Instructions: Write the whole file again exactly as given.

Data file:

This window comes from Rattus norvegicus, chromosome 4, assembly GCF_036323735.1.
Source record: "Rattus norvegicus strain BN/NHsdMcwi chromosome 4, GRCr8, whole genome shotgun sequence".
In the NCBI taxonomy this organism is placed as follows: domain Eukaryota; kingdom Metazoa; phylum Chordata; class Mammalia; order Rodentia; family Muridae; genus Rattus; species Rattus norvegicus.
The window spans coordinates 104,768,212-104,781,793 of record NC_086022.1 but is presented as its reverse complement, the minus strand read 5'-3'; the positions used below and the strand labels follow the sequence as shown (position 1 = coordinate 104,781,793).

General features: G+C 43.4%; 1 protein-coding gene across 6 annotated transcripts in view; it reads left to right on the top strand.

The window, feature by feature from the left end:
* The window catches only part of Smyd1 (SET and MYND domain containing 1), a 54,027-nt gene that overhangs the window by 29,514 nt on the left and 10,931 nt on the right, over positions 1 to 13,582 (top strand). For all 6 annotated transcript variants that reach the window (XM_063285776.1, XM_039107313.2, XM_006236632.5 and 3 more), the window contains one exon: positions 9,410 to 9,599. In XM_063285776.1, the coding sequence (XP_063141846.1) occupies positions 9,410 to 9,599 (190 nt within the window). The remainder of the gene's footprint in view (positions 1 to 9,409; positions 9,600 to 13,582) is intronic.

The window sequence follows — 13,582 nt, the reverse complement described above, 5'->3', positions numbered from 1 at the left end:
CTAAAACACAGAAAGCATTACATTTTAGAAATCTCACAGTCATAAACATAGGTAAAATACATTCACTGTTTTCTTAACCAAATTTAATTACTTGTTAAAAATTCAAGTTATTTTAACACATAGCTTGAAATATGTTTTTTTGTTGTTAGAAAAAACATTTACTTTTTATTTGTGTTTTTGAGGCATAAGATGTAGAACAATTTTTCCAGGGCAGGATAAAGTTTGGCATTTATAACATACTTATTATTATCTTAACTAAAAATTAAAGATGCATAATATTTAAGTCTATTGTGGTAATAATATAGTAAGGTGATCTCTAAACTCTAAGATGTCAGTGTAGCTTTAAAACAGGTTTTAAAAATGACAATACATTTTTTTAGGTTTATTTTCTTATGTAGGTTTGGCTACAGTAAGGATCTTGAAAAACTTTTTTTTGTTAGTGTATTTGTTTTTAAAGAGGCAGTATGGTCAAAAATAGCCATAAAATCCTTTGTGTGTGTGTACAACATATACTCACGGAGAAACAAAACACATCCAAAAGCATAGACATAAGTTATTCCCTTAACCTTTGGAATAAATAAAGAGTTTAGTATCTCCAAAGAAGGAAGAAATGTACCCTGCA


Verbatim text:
This window comes from Rattus norvegicus, chromosome 4, assembly GCF_036323735.1.
Source record: "Rattus norvegicus strain BN/NHsdMcwi chromosome 4, GRCr8, whole genome shotgun sequence".
In the NCBI taxonomy this organism is placed as follows: domain Eukaryota; kingdom Metazoa; phylum Chordata; class Mammalia; order Rodentia; family Muridae; genus Rattus; species Rattus norvegicus.
The window spans coordinates 104,768,212-104,781,793 of record NC_086022.1 but is presented as its reverse complement, the minus strand read 5'-3'; the positions used below and the strand labels follow the sequence as shown (position 1 = coordinate 104,781,793).

General features: G+C 43.4%; 1 protein-coding gene across 6 annotated transcripts in view; it reads left to right on the top strand.

The window, feature by feature from the left end:
* The window catches only part of Smyd1 (SET and MYND domain containing 1), a 54,027-nt gene that overhangs the window by 29,514 nt on the left and 10,931 nt on the right, over positions 1 to 13,582 (top strand). For all 6 annotated transcript variants that reach the window (XM_063285776.1, XM_039107313.2, XM_006236632.5 and 3 more), the window contains one exon: positions 9,410 to 9,599. In XM_063285776.1, the coding sequence (XP_063141846.1) occupies positions 9,410 to 9,599 (190 nt within the window). The remainder of the gene's footprint in view (positions 1 to 9,409; positions 9,600 to 13,582) is intronic.

The window sequence follows — 13,582 nt, the reverse complement described above, 5'->3', positions numbered from 1 at the left end:
CTAAAACACAGAAAGCATTACATTTTAGAAATCTCACAGTCATAAACATAGGTAAAATACATTCACTGTTTTCTTAACCAAATTTAATTACTTGTTAAAAATTCAAGTTATTTTAACACATAGCTTGAAATATGTTTTTTTGTTGTTAGAAAAAACATTTACTTTTTATTTGTGTTTTTGAGGCATAAGATGTAGAACAATTTTTCCAGGGCAGGATAAAGTTTGGCATTTATAACATACTTATTATTATCTTAACTAAAAATTAAAGATGCATAATATTTAAGTCTATTGTGGTAATAATATAGTAAGGTGATCTCTAAACTCTAAGATGTCAGTGTAGCTTTAAAACAGGTTTTAAAAATGACAATACATTTTTTTAGGTTTATTTTCTTATGTAGGTTTGGCTACAGTAAGGATCTTGAAAAACTTTTTTTTGTTAGTGTATTTGTTTTTAAAGAGGCAGTATGGTCAAAAATAGCCATAAAATCCTTTGTGTGTGTGTACAACATATACTCACGGAGAAACAAAACACATCCAAAAGCATAGACATAAGTTATTCCCTTAACCTTTGGAATAAATAAAGAGTTTAGTATCTCCAAAGAAGGAAGAAATGTACCCTGCA